Sony’s G Master range is designed for exceptionally high resolution and exquisite bokeh, and this new lens should be ideal for portrait and wedding photographers, sports photographers and general use.
It’s Sony’s 31st native full-frame FE-mount lens and its 49th E-mount lens, so it has a healthy lead over the Nikon Z and Canon EOS R systems, though with Panasonic, Leica and Sigma promising 42 lenses between them by the end of 2020, Sony’s lead may not last forever.
Read more: The best Sony cameras in 2019
The Sony FE 135mm F1.8 GM boasts the same level of optical and autofocus sophistication we’ve seen in previous G Master lenses. It uses an XA (extreme aspherical) and Super ED (extra-low dispersion glass element in the front lens group to suppress all common telephoto lens aberrations, using Sony’s latest bokeh simulation techniques in the design and manufacturing phase to produce the super-soft bokeh characteristic of the G Master lens range.
The quality of defocused areas is enhanced with the use of an 11-bladed circular aperture mechanism, and Sony has combined the Super ED and one ED glass element to compensate for axial chromatic aberration. This is the soft colour fringing you sometimes see in defocused outlines and, unlike regular ‘lateral’ chromatic aberration, it can’t be fixed in software.
To create a fast, quiet and vibration-free autofocus system, Sony has used dual internal autofocus groups in a floating focus arrangement, each powered by two of Sony’s proprietary linear XD motors, together with a specially developed control algorithm for maximum responsiveness.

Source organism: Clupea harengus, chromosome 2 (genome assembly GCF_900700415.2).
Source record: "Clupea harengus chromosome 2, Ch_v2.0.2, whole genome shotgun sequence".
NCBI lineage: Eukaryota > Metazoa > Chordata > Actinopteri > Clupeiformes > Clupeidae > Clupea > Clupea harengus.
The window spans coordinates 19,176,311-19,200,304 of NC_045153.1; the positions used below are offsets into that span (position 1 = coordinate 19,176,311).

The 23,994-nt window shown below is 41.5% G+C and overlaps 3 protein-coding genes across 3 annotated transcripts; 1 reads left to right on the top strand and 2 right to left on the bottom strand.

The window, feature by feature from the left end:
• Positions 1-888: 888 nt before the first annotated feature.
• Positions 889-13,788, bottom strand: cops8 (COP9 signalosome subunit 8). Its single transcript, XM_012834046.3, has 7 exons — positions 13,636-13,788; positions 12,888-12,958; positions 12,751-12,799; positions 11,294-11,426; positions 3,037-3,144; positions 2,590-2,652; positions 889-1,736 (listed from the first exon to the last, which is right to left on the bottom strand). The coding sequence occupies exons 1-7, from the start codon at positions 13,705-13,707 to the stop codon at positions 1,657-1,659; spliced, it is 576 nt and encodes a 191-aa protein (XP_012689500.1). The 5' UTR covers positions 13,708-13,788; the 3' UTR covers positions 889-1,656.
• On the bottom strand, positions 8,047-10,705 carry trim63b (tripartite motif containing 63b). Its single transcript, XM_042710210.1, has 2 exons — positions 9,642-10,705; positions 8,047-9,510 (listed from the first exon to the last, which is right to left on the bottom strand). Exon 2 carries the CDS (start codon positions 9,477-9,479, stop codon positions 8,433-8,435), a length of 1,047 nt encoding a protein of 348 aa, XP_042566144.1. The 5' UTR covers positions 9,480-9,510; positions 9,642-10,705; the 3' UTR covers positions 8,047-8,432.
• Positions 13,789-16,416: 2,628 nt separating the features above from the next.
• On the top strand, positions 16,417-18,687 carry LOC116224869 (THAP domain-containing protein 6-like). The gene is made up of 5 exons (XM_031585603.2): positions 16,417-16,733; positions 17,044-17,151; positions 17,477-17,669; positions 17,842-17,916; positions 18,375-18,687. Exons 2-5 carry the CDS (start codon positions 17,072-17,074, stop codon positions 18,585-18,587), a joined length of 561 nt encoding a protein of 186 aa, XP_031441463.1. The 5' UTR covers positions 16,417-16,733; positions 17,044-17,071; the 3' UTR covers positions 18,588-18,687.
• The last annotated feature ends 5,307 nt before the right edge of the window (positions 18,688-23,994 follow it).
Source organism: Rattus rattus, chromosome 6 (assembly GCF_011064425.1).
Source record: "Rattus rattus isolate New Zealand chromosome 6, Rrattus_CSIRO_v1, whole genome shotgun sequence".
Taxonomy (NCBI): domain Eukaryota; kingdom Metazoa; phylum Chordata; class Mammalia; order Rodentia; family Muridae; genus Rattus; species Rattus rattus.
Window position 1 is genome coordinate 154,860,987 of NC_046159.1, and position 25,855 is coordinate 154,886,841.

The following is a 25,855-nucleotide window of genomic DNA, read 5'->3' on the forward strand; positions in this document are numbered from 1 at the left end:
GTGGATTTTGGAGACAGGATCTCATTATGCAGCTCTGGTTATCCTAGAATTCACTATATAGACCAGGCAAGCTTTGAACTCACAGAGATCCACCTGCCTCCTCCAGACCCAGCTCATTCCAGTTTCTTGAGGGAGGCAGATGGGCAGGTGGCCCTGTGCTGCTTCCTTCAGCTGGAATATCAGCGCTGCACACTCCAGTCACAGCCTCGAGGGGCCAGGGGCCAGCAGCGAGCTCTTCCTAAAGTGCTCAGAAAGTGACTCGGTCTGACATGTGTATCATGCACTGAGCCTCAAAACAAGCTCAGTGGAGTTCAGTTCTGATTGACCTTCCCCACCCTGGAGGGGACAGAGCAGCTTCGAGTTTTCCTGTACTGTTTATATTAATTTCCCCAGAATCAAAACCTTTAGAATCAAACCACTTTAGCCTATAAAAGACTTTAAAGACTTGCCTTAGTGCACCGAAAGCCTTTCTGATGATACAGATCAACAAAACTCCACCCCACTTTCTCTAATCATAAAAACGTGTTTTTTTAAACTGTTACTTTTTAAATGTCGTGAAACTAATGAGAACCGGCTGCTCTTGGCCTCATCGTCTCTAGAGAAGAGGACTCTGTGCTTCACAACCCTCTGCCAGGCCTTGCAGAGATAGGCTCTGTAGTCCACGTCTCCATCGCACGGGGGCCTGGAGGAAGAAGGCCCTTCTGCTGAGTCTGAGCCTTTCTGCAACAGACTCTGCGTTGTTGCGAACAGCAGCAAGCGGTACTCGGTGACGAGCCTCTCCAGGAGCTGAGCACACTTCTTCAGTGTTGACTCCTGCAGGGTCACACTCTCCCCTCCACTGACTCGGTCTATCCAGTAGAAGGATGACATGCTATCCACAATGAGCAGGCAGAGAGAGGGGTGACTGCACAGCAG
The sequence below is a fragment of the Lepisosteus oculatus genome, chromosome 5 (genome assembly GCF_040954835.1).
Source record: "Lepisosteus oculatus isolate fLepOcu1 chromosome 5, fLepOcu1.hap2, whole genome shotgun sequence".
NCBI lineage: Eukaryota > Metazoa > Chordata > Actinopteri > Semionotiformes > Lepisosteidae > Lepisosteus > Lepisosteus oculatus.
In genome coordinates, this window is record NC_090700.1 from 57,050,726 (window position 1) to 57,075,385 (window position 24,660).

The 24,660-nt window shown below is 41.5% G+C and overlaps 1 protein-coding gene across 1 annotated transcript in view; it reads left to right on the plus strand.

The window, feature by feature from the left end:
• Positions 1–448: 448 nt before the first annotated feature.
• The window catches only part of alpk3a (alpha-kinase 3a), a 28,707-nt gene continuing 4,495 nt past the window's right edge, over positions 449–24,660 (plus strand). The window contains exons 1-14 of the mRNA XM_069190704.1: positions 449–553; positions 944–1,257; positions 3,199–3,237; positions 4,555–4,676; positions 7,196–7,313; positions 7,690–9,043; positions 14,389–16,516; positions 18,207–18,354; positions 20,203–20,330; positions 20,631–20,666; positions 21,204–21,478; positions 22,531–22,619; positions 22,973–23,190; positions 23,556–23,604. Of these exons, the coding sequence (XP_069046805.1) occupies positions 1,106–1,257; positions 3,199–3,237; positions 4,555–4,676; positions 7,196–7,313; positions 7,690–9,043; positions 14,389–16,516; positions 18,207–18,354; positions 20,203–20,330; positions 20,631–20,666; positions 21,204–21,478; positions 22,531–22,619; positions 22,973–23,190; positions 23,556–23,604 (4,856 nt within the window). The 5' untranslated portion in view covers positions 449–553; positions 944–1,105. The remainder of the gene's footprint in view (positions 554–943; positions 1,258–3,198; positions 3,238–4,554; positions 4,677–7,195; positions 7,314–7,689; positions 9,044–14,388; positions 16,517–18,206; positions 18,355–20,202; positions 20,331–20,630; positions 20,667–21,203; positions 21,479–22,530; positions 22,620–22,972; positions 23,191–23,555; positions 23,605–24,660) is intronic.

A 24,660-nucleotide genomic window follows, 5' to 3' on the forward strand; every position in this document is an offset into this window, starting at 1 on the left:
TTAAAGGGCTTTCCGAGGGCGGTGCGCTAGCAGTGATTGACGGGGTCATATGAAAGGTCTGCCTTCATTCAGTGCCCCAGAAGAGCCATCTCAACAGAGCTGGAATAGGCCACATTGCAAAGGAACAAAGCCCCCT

The new lens can focus as close as 0.7m to offer a 0.25x magnification factor that’s some way short of a true 1:1 macro lens but a higher magnification than you would normally expect from a lens of this type.
Despite the advanced optics and autofocus technologies, the Sony FE 135mm F1.8 GM weighs in at a surprisingly portable 950g. It goes on sale in April 2019 at a price of £1,750 / $1,900.
New Sony filters
Sony has also announced a new range of circular polarising filters in 49mm, 55mm, 62mm, 72mm and 82mm sizes. These are specially designed for the company’s G Master lenses and are said to be twice as effective as Sony’s existing circular polarising filters and preserving these lenses’ image quality and resolution.
The new filters will also new made available in Europe in April 2019, and will cost from $100 to £230, depending on size.
• Sony has also launched the Sony RMT-P1BT remote control for its Alpha cameras at the CP+ show.